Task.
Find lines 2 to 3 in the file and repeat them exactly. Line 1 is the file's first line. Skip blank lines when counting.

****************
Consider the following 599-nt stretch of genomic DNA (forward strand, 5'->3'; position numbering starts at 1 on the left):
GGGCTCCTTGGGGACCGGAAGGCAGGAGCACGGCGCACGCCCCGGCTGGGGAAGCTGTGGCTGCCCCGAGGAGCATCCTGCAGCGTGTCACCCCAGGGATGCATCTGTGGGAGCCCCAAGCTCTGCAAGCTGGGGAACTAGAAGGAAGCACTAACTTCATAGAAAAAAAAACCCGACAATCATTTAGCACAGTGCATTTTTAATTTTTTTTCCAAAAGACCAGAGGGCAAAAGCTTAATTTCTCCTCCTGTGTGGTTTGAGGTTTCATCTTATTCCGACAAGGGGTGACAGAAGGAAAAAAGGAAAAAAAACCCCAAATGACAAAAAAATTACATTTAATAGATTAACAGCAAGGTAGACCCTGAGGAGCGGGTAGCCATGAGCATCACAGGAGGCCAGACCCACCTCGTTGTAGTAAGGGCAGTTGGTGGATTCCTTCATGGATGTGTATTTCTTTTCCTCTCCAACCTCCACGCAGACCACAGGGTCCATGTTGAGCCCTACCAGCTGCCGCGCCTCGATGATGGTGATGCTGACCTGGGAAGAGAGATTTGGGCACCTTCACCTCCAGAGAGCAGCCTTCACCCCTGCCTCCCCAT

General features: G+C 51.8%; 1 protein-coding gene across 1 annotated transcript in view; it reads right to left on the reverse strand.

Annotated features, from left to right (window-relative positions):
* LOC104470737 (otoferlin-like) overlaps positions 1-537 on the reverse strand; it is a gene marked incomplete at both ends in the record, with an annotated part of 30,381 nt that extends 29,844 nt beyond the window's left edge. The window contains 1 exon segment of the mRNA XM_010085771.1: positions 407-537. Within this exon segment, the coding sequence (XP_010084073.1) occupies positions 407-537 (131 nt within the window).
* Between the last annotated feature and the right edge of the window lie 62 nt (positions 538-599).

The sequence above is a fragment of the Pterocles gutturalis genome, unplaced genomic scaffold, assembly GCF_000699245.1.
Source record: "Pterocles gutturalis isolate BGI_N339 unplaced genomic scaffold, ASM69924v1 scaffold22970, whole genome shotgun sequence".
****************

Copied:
GGGCTCCTTGGGGACCGGAAGGCAGGAGCACGGCGCACGCCCCGGCTGGGGAAGCTGTGGCTGCCCCGAGGAGCATCCTGCAGCGTGTCACCCCAGGGATGCATCTGTGGGAGCCCCAAGCTCTGCAAGCTGGGGAACTAGAAGGAAGCACTAACTTCATAGAAAAAAAAACCCGACAATCATTTAGCACAGTGCATTTTTAATTTTTTTTCCAAAAGACCAGAGGGCAAAAGCTTAATTTCTCCTCCTGTGTGGTTTGAGGTTTCATCTTATTCCGACAAGGGGTGACAGAAGGAAAAAAGGAAAAAAAACCCCAAATGACAAAAAAATTACATTTAATAGATTAACAGCAAGGTAGACCCTGAGGAGCGGGTAGCCATGAGCATCACAGGAGGCCAGACCCACCTCGTTGTAGTAAGGGCAGTTGGTGGATTCCTTCATGGATGTGTATTTCTTTTCCTCTCCAACCTCCACGCAGACCACAGGGTCCATGTTGAGCCCTACCAGCTGCCGCGCCTCGATGATGGTGATGCTGACCTGGGAAGAGAGATTTGGGCACCTTCACCTCCAGAGAGCAGCCTTCACCCCTGCCTCCCCAT

General features: G+C 51.8%; 1 protein-coding gene across 1 annotated transcript in view; it reads right to left on the reverse strand.